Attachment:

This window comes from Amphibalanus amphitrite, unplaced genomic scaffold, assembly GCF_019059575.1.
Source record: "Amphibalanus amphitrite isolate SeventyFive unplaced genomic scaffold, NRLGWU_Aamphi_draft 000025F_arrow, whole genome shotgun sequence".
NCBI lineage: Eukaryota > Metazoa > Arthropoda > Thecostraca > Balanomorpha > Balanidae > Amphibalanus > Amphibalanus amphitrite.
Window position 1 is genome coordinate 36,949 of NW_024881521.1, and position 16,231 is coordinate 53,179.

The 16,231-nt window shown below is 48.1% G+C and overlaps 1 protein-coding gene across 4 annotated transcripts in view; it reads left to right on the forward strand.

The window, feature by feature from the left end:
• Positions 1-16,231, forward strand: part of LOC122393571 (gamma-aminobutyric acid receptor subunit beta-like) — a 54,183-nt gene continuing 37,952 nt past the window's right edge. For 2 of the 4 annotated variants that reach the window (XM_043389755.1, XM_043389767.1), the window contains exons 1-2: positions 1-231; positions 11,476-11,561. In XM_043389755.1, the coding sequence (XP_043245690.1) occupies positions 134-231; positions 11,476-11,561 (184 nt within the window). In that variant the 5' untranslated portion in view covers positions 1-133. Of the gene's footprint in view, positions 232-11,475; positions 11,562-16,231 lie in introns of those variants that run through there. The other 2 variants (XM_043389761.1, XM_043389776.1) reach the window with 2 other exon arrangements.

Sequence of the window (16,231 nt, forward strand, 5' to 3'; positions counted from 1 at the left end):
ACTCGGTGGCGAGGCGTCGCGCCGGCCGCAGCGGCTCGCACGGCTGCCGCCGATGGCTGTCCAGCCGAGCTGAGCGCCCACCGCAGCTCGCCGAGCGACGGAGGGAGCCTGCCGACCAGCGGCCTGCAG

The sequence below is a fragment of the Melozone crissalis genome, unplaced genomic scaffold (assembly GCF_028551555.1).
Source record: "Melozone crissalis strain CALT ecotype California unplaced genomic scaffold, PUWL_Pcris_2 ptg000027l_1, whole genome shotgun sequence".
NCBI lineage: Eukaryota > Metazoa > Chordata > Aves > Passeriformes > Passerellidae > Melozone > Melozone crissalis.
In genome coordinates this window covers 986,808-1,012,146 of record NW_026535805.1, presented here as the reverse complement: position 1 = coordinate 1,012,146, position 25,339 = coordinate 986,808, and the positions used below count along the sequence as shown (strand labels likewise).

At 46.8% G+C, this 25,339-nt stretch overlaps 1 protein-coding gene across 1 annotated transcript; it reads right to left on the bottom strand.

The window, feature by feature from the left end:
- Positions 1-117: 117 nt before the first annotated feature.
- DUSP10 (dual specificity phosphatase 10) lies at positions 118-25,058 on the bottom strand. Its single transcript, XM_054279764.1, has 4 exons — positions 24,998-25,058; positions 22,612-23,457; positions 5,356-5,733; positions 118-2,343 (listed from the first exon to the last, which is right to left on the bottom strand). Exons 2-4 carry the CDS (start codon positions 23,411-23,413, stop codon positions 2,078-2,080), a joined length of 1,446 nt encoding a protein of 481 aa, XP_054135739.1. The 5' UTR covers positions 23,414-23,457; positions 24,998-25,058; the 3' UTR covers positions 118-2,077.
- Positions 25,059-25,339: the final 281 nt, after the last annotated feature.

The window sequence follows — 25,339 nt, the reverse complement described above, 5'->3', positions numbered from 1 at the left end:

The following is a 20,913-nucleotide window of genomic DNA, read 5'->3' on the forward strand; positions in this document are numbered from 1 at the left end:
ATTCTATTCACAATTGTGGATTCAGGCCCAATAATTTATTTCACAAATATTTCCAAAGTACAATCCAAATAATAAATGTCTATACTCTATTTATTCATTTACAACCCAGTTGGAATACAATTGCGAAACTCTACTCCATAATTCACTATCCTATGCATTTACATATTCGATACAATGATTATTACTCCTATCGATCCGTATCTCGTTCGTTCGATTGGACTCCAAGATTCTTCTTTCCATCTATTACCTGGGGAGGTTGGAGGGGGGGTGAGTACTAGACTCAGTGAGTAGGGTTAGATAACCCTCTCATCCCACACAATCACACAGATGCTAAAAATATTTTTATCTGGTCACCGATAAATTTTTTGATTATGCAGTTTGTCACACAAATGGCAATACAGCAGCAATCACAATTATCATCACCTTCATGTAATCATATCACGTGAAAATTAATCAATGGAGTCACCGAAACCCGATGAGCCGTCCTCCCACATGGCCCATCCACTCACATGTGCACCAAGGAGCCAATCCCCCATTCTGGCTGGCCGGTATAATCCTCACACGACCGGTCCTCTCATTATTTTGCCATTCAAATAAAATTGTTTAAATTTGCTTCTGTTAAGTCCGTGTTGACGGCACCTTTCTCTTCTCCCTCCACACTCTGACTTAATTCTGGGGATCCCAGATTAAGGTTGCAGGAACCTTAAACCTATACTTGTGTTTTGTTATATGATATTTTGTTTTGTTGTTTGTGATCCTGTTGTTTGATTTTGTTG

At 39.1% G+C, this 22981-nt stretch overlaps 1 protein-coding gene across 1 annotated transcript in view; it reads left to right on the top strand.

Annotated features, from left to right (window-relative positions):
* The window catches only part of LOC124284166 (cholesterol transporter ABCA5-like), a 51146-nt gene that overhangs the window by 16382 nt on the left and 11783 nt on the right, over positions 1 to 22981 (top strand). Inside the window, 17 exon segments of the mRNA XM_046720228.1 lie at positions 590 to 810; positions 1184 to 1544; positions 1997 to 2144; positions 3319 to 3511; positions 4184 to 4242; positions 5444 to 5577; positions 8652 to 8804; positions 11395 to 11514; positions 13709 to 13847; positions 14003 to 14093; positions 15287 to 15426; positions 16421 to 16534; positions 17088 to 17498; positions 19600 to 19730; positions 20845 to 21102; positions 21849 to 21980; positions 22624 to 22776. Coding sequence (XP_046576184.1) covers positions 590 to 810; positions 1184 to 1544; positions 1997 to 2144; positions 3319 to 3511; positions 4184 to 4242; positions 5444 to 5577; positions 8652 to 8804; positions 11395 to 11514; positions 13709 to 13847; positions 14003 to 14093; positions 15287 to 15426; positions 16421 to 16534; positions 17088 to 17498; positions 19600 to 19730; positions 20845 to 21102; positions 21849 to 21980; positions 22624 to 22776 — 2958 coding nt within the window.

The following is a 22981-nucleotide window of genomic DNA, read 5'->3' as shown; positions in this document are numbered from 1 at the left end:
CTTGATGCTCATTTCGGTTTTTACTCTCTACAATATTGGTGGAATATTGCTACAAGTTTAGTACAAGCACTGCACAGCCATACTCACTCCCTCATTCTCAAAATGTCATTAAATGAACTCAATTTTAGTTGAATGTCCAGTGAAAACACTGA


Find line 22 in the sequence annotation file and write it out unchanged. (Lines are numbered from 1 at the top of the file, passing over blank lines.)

At 39.1% G+C, this 22981-nt stretch overlaps 1 protein-coding gene across 1 annotated transcript in view; it reads left to right on the top strand.